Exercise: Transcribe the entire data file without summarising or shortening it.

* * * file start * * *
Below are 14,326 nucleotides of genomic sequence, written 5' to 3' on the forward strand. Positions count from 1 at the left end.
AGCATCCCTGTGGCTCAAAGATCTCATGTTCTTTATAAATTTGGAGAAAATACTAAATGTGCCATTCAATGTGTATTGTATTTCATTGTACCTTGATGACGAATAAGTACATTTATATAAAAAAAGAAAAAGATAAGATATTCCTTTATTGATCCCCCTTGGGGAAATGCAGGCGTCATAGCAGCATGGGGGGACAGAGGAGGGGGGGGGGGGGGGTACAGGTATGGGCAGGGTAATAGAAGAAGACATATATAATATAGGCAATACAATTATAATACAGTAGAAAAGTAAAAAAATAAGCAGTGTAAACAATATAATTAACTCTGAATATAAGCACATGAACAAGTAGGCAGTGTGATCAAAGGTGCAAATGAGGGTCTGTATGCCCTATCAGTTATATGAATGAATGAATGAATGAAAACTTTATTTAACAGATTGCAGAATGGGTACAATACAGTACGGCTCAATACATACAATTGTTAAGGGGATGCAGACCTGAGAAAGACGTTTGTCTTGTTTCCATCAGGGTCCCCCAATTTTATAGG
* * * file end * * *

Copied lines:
Below are 14,326 nucleotides of genomic sequence, written 5' to 3' on the forward strand. Positions count from 1 at the left end.
AGCATCCCTGTGGCTCAAAGATCTCATGTTCTTTATAAATTTGGAGAAAATACTAAATGTGCCATTCAATGTGTATTGTATTTCATTGTACCTTGATGACGAATAAGTACATTTATATAAAAAAAGAAAAAGATAAGATATTCCTTTATTGATCCCCCTTGGGGAAATGCAGGCGTCATAGCAGCATGGGGGGACAGAGGAGGGGGGGGGGGGGGGTACAGGTATGGGCAGGGTAATAGAAGAAGACATATATAATATAGGCAATACAATTATAATACAGTAGAAAAGTAAAAAAATAAGCAGTGTAAACAATATAATTAACTCTGAATATAAGCACATGAACAAGTAGGCAGTGTGATCAAAGGTGCAAATGAGGGTCTGTATGCCCTATCAGTTATATGAATGAATGAATGAATGAAAACTTTATTTAACAGATTGCAGAATGGGTACAATACAGTACGGCTCAATACATACAATTGTTAAGGGGATGCAGACCTGAGAAAGACGTTTGTCTTGTTTCCATCAGGGTCCCCCAATTTTATAGG